Cricketer Ben Stokes and mother Deborah Stokes achieve settlement in privacy case against the Sun newspaper, securing rare unreserved apology

Following the publication of an article in 2019 in the Sun newspaper concerning a family matter before the cricketer was born, Ben Stokes and his mother have achieved a settlement from the Sun newspaper.

Mother of Ben Stokes, Deborah Stokes commented: “The decision to publish this article was a decision to expose, and to profit from exposing, intensely private and painful matters within our family. The suffering caused to our family by the publication of this article is something we cannot forgive.

“Ben and I can take no pleasure in concluding this settlement with the Sun. We can only hope that our actions in holding the paper to account will leave a lasting mark, and one that will contribute to prevent other families from having to suffer the same pain as was inflicted on our family by this article.”

The family were represented by Brabners LLP. Paul Lunt, solicitor to Ben and Deborah Stokes and Head of Litigation, said “The Sun has apologised to Ben and Deborah. The paper has accepted that the article ought never to have seen the light of day. The apology to our clients acknowledges the great distress caused to Ben, Deborah and their family by what was a gross intrusion – and exploitation – of their privacy. Substantial damages have also been paid, as well as payment of legal costs.”

See the Brabners LLP press release here.

The Sun stated: “On 17 September 2019 we published a story titled ‘Tragedy that Haunts Stokes’ Family’ which described a tragic incident that had occurred to Deborah Stokes, the mother of Ben Stokes, in New Zealand in 1988. The article caused great distress to the Stokes family, and especially to Deborah Stokes. We should not have published the article. We apologise to Deborah and Ben Stokes. We have agreed to pay them damages and their legal costs.”

Coverage of the settlement can be found in the Guardian, Press Gazette and BBC Sport, amongst others.

Mail on Sunday settle with Duke of Sussex, Prince Harry, over allegations regarding “distancing” from the British Armed Forces

A unilateral statement open court was presented before Justice Nicklin in the case bought by the Duke of Sussex against the Mail on Sunday.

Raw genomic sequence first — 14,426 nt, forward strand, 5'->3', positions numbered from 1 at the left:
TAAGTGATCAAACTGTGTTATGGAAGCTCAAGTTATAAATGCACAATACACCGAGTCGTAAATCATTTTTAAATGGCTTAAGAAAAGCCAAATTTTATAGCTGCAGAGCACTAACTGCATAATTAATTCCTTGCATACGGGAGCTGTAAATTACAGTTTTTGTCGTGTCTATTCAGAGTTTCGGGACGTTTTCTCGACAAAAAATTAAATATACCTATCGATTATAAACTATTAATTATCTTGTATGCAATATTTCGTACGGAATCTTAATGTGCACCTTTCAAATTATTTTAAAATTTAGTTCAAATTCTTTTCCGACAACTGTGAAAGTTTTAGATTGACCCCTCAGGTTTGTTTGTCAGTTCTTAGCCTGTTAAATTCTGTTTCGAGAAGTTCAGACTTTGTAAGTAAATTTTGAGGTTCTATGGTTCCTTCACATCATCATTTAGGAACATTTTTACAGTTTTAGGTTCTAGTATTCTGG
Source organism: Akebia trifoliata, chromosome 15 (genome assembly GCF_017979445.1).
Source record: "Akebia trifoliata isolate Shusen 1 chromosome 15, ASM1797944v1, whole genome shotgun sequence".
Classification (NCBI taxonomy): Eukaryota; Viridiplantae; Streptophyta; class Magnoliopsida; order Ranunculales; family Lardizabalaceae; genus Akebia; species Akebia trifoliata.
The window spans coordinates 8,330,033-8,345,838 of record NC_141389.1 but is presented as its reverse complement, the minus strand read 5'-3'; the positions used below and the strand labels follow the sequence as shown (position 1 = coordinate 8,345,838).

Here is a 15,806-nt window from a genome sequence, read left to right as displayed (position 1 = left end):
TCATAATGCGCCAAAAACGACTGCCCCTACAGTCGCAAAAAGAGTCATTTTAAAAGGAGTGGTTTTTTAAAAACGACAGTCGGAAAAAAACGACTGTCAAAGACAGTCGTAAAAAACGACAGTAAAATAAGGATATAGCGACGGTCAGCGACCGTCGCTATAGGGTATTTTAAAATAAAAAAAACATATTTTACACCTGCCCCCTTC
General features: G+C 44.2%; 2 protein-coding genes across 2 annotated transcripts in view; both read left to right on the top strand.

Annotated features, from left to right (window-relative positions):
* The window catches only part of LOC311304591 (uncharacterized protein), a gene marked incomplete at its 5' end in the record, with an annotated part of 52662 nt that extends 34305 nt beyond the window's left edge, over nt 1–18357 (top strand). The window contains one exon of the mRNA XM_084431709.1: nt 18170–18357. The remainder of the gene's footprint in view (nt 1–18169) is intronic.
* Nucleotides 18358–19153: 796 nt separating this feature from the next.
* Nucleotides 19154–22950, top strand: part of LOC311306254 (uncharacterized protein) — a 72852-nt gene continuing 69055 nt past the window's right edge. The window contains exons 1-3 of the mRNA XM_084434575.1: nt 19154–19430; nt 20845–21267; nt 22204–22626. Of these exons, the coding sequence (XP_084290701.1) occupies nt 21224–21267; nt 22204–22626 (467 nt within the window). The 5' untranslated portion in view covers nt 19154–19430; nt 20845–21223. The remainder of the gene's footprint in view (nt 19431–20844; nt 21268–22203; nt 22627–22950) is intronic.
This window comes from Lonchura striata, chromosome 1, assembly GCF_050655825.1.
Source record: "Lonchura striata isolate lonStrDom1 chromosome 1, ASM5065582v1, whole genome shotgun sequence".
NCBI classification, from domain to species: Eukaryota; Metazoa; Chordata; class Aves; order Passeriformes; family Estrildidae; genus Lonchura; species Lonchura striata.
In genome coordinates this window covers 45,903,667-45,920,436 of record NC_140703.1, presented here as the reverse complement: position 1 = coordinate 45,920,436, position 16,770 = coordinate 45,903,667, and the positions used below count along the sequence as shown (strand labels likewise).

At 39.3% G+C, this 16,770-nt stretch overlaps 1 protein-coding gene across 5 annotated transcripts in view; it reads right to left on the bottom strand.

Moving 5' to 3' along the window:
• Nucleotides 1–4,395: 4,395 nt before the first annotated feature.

The settlement concerns an article published on 25 October 2020 that alleged that the Prince had distanced himself from the British Army and the Royal Marines in particular ignoring correspondence from Lord Dannatt, a former Chief of the General Staff.

The Mail on Sunday and the MailOnline admitted the falisity of the statements.

The Statement recounted the Duke’s continuing efforts to engage with the British Armed Forces including the Royal Marines.

It highlighted that the article has remained published for 33 days, all the while disparaging the Duke’s relationship with the British Armed Forces.

A settlement offer was made to the Duke on 3rd December 2020 and accepted on 21st October 2020. Am apology to be placed in the Corrections and Clarifications columns was agreed.

As is typical with these statements attention was drawn to the fact that the intention was to settle the case and prevent further costly litigation. It was stated that the damage caused by the article in relation to these reparations was disproportionate.

The correction was published in the Mail on Sunday an area of the paper far smaller than the original article and in a right hand page which garners significantly more attention. There was no heading to the apology.

The MailOnline published a similar correction and clarification the garnered 9 shares compared to the 1,000 shares and 3,000 reader comments on the original article. The apology was also only published on the MailOline app for a period of 24 hours despite 64% of the readership having used the app to read articles, meaning a significantly less number of readers would have read the apology.

Importantly both Defendants were alleged to have used wording which significantly underplayed the seriousness of the complaint. Further they failed to acknowledge the statements were false meaning the Duke had to resort to a Statement in Open Court.

The Defendant had offered to donate the proceeds of the settlement to the Invictus Games Foundation. However, the apology did not state the Duke has decided to donate the settlement monies to the Invictus Games Foundation after receiving them himself so he could feel that some good had come of the case.

See coverage of the settlement on:

Inforrm

Sky

Independent

BBC